Happy New Year! Do you set New Year’s resolutions? I can’t remember exactly when, but I think I was in High School that I decided I was never setting a New Year’s resolution again. But some may argue, it was a brand new year! A new chance to get a blank slate and start fresh they say. Why would I give up the opportunity to set a New Year’s resolution? It was simple. New Year’s resolutions usually get broken. Really quickly. Instead, I started setting goals. I was significantly more successful in reaching a goal than trying to keep a New Year’s resolution. This year, I am passing on that tradition to my daughter.
The following is a step-by-step guide aimed at helping Tweens set goals. However, the principles are universal. You can use them for younger or older children, or even yourself.
Six Strategies for Goal Setting with your Tween
- Have a Preliminary Conversation to Plant the Seed
- Share Examples of a Goal and ask them to Think About what Goals they may want to set
- Help them Build their Goals into SMART goals
- Establish a Prominent Place to Display Goals
- Solicit Support to Encourage Progress
- Offer Non-Monetary Rewards to Celebrate Progress and Success
Have a Preliminary Conversation to Plant the Seed
Before you sit down for the actual goal planning session, help your tween understand why they would want to set goals in the first place. Help them think big and dream ahead to how it will feel when they achieve their goal. You want to encourage them to be excited.
Share Examples of a Goal and ask them to Think About what Goals they may want to set
Share a few examples of goals that they may benefit from and ask the to think about what they might want to achieve. Perhaps they want to improve their grades in school. Maybe they want to learn a new skill like cooking, painting or chess. If they participate in a sport, how would they like to get better at it?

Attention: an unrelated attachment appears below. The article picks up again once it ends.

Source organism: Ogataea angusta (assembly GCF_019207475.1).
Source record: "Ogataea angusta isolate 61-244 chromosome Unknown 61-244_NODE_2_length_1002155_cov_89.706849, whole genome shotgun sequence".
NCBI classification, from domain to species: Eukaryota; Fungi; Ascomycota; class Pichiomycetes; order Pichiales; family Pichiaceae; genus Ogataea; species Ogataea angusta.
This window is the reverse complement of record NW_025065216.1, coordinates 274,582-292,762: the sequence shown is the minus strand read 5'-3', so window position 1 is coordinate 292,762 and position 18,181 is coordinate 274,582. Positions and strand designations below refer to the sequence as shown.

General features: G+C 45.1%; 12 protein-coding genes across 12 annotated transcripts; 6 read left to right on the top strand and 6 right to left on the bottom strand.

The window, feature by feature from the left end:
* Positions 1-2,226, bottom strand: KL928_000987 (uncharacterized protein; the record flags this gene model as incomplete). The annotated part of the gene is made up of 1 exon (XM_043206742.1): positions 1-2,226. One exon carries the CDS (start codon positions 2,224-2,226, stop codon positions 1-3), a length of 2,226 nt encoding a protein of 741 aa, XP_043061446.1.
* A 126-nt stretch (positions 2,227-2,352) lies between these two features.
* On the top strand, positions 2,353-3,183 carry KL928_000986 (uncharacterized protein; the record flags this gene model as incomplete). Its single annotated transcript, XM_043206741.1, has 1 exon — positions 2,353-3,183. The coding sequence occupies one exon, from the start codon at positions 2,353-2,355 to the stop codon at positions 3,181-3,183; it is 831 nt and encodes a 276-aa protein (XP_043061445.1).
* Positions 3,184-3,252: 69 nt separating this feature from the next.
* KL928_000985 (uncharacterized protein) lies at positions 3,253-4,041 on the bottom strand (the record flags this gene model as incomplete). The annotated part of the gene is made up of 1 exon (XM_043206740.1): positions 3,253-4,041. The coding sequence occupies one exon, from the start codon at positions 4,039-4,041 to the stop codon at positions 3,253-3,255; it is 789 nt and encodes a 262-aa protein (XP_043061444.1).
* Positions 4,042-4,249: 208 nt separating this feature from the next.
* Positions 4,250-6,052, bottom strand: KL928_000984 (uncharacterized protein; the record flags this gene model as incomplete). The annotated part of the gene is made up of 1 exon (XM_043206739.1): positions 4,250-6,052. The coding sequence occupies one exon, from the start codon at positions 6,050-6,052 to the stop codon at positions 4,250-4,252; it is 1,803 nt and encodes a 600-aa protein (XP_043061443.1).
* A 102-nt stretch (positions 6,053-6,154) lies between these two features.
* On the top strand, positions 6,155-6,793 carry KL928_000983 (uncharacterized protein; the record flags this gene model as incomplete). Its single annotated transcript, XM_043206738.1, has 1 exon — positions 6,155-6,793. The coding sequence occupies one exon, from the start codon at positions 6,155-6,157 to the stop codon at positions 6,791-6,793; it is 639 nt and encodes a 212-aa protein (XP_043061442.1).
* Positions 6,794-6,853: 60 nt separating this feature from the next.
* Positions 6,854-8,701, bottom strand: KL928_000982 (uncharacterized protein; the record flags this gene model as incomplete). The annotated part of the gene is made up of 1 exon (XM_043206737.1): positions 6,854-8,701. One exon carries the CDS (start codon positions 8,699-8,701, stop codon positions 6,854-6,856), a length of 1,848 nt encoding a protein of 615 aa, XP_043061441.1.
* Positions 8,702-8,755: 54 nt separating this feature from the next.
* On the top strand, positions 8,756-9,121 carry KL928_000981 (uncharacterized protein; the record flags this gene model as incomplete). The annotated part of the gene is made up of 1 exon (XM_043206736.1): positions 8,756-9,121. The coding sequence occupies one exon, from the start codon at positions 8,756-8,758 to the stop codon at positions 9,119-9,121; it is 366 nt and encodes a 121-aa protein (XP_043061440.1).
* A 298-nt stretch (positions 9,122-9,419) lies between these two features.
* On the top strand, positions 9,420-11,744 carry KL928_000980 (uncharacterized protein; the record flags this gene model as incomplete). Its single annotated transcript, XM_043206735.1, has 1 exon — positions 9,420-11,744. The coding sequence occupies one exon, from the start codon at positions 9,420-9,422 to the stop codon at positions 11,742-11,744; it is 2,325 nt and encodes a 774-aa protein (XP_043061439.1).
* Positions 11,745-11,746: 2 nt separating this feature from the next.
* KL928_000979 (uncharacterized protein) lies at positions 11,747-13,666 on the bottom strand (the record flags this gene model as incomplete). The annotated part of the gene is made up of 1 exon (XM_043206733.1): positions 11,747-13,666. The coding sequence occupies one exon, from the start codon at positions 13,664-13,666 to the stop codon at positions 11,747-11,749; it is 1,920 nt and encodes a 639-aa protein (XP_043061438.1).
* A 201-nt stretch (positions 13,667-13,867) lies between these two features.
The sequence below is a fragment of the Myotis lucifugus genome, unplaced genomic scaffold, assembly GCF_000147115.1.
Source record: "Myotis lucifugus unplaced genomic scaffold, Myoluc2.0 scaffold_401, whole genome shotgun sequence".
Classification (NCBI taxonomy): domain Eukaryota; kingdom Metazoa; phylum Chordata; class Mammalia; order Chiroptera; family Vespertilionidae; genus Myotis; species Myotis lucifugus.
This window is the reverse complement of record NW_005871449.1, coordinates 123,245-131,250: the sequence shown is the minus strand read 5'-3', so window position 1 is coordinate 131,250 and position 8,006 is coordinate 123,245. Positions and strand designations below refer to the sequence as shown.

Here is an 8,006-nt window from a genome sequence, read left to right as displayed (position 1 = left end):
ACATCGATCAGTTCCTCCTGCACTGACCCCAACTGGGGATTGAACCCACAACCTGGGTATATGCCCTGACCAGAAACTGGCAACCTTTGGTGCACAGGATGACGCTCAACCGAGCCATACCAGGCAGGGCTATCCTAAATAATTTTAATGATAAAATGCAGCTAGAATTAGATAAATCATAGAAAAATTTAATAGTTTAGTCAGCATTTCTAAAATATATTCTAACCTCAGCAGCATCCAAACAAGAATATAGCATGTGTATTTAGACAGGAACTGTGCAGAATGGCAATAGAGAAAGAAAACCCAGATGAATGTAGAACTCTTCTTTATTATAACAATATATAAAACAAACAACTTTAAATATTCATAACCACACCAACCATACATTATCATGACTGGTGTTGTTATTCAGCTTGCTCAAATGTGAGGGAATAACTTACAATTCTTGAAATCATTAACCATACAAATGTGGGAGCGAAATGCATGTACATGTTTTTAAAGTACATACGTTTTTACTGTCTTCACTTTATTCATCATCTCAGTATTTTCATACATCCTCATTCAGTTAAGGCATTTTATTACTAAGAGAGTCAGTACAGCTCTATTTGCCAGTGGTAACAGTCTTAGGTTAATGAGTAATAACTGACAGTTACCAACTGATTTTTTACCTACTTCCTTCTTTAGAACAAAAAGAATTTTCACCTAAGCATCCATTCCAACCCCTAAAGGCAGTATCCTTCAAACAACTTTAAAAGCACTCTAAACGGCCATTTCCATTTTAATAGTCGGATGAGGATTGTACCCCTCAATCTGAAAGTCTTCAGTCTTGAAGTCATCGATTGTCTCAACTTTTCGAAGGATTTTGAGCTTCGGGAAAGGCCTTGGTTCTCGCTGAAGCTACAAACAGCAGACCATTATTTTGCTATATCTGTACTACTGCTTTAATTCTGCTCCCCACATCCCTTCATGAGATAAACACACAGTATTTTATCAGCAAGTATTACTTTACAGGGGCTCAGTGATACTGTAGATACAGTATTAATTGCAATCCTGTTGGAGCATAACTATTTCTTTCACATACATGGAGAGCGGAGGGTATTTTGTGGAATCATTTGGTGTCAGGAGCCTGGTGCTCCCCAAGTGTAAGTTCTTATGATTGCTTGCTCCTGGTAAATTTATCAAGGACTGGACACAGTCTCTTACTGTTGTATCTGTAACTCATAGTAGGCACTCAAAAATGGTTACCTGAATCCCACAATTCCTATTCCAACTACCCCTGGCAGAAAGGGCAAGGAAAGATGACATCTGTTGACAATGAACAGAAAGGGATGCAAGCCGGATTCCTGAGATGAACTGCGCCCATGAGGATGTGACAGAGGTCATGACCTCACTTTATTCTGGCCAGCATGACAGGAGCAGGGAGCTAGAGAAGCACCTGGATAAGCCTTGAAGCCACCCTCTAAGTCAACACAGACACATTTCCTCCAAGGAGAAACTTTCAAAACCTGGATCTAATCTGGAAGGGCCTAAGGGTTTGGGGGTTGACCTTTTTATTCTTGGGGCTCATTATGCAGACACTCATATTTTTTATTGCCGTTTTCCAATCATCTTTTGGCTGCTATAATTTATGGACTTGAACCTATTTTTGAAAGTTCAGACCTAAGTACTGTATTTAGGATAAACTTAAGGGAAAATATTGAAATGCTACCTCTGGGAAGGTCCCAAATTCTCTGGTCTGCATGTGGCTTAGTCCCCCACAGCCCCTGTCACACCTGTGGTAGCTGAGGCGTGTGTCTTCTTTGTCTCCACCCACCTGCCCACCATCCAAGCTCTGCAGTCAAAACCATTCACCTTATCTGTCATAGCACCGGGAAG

Once you have sparked their imagination, let them take some time to brainstorm on their own about goals they may like to set for themselves. You can find the link to this fun printable to help your tween brainstorm ideas of goals that they would like to set at the bottom of the post.
Encourage them to think big and not get hung up on any specific details just yet.
Help them Build their Goals into SMART goals
Once they have completed their brainstorming, help them to prioritize their goals and select one at a time to transform into a SMART goal. By utilizing the SMART goal methodology, you will help your tween create goals that are easily understood, able to be followed within a specific timeframe and even include a clear incentive for achieving the goal.
The following guide will help them understand how to create their SMART goals:
S – Specific What exactly do you want to accomplish?
M – Measurable How will you know that you are making progress towards achieving this goal? How will you know when you’ve met your goal.
A – Achievable This is where you want to do a quick assessment to make sure that this is actually something that is realistic for you to achieve. While it is important to stretch yourself and strive for more than you are capable of now, it is very important that you don’t stretch so far that no matter what, you won’t be able to achieve your goal.